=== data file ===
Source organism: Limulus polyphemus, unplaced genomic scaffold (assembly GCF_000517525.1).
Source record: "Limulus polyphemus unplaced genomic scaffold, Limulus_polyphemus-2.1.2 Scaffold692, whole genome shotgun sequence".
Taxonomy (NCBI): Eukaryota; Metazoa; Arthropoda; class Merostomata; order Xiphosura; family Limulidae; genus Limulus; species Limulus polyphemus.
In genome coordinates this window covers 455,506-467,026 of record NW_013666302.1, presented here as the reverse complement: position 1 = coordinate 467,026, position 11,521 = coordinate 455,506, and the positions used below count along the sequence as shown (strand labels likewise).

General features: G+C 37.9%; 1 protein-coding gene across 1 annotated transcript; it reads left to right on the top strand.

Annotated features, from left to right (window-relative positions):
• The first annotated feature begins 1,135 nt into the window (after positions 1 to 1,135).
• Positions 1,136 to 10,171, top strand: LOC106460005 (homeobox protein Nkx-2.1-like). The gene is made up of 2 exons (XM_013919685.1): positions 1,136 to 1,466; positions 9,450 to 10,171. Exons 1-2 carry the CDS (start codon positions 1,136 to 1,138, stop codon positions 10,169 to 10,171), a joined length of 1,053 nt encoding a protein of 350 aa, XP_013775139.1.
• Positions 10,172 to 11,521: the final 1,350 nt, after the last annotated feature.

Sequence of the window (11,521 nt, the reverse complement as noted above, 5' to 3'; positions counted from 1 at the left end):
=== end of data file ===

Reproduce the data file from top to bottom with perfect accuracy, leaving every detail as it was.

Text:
Source organism: Limulus polyphemus, unplaced genomic scaffold (assembly GCF_000517525.1).
Source record: "Limulus polyphemus unplaced genomic scaffold, Limulus_polyphemus-2.1.2 Scaffold692, whole genome shotgun sequence".
Taxonomy (NCBI): Eukaryota; Metazoa; Arthropoda; class Merostomata; order Xiphosura; family Limulidae; genus Limulus; species Limulus polyphemus.
In genome coordinates this window covers 455,506-467,026 of record NW_013666302.1, presented here as the reverse complement: position 1 = coordinate 467,026, position 11,521 = coordinate 455,506, and the positions used below count along the sequence as shown (strand labels likewise).

General features: G+C 37.9%; 1 protein-coding gene across 1 annotated transcript; it reads left to right on the top strand.

Annotated features, from left to right (window-relative positions):
• The first annotated feature begins 1,135 nt into the window (after positions 1 to 1,135).
• Positions 1,136 to 10,171, top strand: LOC106460005 (homeobox protein Nkx-2.1-like). The gene is made up of 2 exons (XM_013919685.1): positions 1,136 to 1,466; positions 9,450 to 10,171. Exons 1-2 carry the CDS (start codon positions 1,136 to 1,138, stop codon positions 10,169 to 10,171), a joined length of 1,053 nt encoding a protein of 350 aa, XP_013775139.1.
• Positions 10,172 to 11,521: the final 1,350 nt, after the last annotated feature.

Sequence of the window (11,521 nt, the reverse complement as noted above, 5' to 3'; positions counted from 1 at the left end):